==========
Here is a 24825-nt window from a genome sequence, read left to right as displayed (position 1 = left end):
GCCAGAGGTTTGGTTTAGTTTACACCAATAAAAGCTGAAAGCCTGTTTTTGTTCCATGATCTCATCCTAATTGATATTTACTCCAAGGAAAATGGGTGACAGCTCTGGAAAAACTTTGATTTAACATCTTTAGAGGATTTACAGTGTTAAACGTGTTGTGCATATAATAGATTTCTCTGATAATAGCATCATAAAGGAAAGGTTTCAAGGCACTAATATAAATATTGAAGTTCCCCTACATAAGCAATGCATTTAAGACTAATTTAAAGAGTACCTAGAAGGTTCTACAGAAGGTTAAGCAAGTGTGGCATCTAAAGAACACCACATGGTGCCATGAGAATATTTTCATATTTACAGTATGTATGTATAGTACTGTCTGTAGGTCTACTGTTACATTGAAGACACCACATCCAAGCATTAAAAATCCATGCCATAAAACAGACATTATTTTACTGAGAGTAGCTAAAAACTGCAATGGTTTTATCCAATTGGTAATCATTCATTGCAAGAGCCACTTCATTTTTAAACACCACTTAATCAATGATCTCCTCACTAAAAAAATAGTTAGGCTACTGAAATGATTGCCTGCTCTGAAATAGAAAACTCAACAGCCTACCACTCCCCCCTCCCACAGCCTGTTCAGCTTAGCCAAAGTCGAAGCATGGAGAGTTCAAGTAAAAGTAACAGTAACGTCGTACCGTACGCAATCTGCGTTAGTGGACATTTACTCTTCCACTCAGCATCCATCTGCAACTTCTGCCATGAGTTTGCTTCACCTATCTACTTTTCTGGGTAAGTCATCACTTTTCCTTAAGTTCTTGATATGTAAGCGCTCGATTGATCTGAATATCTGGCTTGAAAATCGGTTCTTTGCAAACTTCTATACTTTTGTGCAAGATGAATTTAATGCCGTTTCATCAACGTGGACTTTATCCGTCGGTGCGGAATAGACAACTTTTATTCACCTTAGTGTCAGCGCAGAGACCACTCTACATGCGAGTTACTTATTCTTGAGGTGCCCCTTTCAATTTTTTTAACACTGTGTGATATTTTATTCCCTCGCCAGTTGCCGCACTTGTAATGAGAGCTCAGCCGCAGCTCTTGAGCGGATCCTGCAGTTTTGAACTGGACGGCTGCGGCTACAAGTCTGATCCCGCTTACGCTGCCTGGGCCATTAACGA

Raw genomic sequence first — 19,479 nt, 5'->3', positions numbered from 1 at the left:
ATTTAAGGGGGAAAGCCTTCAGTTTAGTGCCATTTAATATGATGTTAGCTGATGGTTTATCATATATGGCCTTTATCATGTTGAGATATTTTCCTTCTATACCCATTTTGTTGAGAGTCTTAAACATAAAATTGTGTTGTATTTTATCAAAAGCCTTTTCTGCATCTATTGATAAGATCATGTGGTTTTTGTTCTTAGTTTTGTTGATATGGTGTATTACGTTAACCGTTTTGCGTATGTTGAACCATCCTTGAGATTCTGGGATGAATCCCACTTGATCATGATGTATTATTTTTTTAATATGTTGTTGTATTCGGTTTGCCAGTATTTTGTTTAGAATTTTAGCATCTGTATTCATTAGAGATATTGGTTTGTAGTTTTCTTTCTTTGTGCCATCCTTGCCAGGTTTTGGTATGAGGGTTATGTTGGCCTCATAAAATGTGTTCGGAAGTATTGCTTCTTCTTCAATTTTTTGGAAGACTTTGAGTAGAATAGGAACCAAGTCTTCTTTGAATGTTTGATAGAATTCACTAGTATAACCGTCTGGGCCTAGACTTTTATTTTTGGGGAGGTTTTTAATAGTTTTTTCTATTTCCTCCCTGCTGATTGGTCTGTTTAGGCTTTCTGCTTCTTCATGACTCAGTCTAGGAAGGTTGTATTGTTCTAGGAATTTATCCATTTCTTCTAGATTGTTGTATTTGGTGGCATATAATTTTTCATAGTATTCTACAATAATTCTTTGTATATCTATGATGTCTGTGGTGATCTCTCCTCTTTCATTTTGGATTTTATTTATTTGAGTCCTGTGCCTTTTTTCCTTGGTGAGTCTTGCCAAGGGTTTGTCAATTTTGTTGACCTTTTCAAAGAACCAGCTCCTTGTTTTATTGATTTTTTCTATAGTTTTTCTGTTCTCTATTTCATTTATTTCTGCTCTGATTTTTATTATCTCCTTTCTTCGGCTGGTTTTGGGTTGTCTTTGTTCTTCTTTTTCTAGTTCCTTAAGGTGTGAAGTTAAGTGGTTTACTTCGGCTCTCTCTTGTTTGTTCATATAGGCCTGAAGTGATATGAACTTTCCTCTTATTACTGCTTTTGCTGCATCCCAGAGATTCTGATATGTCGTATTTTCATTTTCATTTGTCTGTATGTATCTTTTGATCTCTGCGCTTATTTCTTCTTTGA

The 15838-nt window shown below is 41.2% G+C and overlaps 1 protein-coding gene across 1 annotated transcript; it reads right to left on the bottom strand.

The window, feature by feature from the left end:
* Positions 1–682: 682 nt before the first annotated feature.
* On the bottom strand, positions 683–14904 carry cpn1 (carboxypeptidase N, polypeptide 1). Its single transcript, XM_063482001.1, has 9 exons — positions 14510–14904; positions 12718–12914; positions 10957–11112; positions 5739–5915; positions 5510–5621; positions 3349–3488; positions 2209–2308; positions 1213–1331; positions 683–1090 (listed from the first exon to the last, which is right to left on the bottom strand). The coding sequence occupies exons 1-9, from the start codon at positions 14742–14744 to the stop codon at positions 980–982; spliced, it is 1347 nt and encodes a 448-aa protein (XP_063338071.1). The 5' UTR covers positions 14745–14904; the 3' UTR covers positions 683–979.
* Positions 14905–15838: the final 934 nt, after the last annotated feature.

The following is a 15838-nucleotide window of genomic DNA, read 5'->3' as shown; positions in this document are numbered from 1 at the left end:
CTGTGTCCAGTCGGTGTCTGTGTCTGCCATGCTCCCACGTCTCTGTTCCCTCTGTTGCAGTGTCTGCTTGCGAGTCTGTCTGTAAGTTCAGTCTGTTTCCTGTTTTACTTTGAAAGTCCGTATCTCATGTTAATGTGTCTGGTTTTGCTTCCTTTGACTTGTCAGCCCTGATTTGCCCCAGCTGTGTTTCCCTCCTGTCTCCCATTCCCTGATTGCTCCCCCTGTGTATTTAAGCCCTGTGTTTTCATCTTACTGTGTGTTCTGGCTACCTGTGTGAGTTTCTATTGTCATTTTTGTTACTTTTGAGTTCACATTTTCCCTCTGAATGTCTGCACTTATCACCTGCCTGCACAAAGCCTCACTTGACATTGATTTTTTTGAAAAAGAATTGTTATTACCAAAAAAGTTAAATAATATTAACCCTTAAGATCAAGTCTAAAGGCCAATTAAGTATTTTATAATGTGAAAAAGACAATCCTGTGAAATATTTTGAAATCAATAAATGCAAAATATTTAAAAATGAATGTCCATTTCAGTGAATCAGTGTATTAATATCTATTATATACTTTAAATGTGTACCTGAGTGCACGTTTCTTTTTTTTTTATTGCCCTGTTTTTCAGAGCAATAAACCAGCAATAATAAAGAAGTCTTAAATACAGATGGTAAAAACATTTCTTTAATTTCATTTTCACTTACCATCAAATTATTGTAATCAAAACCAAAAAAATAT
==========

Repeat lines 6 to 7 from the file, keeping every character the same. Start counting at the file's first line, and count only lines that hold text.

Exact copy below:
The window, feature by feature from the left end:
* Positions 1–682: 682 nt before the first annotated feature.